Are Gifts Earmarked for Specific Individuals Tax-Deductible?

Q: A neighbor’s house recently burned to the ground and I started a GoFundMe page to raise funds to help the family cover living expenses and replace some of their belongings destroyed in the fire. Are the contributions tax-deductible charitable gifts?

A: While certainly an altruistic gesture, donations to help the family recover are not deductible under the Internal Revenue Code. If you are surprised by this answer, you are not alone, but the law is pretty clear that such gifts to specific individuals or families are not deductible as charitable contributions. Here’s an explanation:

1. Sections 170(a) and (c) of the Internal Revenue Code allow a tax deduction for contributions made “to or for the use of” qualified Section 501(c)(3) organizations. In contrast, contributions to specific individuals, no matter how deserving, are treated as private gifts and do not qualify as deductible contributions.

The U.S. Supreme Court has written that, “Charity begins where the certainty in beneficiaries ends, for it is the uncertainty of the objects and not the mode of relieving them which forms the essential element of charity.” Put another way, there is no charitable gift where the beneficiaries do not amount to a “charitable class.” Accordingly, whenever a donor designates a beneficiary by name or limits the benefits to a small specific group of identified recipients, the gift does not qualify as a charitable contribution for tax purposes. Indeed, if the gift is sizable enough, the donor may be required to pay gift tax (i.e., if the amount exceeds the annual gift tax exclusion).

2. Similarly, donors wanting to help a specific individual cannot indirectly obtain a deduction by designating a gift for a person and passing the gift through a 501(c)(3) organization. This is referred to as “earmarking” and arises from any agreement (verbal or written) that the charity will use the donation for a specific individual identified by the donor. Once again, a donation is not considered a charitable gift if the surrounding facts and circumstances establish that the charity was simply an intermediary for a gift to a specific individual. As general rule, the law won’t let you do something indirectly that you could not do directly.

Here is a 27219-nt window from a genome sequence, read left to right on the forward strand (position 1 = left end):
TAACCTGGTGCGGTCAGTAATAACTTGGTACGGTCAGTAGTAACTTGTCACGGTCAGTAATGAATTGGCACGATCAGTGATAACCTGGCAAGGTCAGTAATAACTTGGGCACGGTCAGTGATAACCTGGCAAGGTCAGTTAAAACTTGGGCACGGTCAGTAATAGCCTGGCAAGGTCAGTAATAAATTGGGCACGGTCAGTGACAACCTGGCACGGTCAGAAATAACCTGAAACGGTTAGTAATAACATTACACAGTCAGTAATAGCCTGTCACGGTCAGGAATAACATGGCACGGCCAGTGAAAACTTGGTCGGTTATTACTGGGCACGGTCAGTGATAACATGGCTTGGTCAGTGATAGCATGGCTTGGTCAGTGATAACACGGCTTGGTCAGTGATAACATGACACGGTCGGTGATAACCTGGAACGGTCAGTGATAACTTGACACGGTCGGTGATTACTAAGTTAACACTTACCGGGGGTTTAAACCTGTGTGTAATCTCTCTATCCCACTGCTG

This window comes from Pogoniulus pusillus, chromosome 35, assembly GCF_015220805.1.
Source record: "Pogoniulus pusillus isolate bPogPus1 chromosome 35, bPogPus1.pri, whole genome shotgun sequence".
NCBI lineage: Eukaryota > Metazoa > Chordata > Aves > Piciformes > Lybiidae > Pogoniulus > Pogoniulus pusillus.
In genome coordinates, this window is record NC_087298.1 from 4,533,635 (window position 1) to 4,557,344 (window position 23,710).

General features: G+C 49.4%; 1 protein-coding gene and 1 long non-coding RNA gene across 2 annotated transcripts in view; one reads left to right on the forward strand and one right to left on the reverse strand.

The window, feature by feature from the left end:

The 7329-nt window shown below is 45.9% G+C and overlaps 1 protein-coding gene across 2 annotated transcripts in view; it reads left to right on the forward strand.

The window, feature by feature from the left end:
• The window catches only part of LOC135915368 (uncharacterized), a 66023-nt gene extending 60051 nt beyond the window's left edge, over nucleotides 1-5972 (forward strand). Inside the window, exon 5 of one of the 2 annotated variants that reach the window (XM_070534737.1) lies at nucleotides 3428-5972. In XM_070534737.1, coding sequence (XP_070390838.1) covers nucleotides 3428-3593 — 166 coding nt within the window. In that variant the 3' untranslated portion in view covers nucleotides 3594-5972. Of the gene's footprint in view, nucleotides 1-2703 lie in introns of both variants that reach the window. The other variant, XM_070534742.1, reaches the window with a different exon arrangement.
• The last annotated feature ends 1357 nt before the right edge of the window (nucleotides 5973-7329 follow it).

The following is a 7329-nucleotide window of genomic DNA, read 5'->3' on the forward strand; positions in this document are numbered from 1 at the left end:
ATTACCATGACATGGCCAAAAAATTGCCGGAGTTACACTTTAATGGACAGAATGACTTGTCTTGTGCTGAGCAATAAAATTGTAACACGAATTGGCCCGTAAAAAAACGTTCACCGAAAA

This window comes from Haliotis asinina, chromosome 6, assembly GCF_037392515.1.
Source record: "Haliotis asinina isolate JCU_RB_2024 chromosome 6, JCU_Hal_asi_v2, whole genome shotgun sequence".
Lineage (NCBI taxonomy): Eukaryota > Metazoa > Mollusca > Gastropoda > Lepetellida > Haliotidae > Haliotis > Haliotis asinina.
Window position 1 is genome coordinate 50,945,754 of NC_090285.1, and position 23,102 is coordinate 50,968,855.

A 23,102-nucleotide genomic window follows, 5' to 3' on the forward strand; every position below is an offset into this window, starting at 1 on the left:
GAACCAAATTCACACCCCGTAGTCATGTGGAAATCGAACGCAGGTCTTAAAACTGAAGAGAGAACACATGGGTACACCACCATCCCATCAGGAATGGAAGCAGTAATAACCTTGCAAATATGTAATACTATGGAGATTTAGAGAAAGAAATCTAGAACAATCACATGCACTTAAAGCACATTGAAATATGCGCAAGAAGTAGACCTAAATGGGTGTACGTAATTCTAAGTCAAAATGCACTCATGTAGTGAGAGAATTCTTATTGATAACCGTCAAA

The IRS applies two tests to determine whether a contribution is improperly earmarked:

  1. Does the recipient organization have discretion and control over the contribution? If not, then there is a strong argument the funds are not deductible as a charitable contribution. Alternatively, if the organization has the option to apply the donated funds to purposes other than those preferred by the donor, then this supports the deductibility of the contribution.
  2.  Is the donor’s intent to benefit the charitable organization or a designated individual? If the facts indicate the donor intends to benefit the organization, this supports the deductibility of the gift. Memorializing in writing the terms of the gift provides strong evidence of donor’s intent. Also, the IRS may review the recipient organization’s fundraising literature as well as the donor’s gift receipt to determine whether a donation is improperly earmarked.

Note that general use restrictions, such as a restriction to use funds for a nursing scholarship or a fund to support the creation and operation of a youth mentoring program, are acceptable and would not be considered improper earmarks.

For the sake of clarity, the IRS has suggested adding the following language to fundraising materials, gift agreements, and donor gift acknowledgment correspondence:

“This contribution is made with the understanding that [INSERT NAME OF ORGANIZATION] has complete control and administration over the use of the donated funds.”

In sum, donations given directly to an individual or earmarked for a particular individual are treated under the law as gifts to the designated individual and are NOT tax deductible. This is not meant to discourage you from being generous and compassionate whenever possible, just understand that in situations like this, the government is not going to subsidize your philanthropy with a tax deduction.

If you have questions about nonprofit law, governance, or other compliance issues facing Virginia nonprofit organizations, call or email us anytime. We are here to help!

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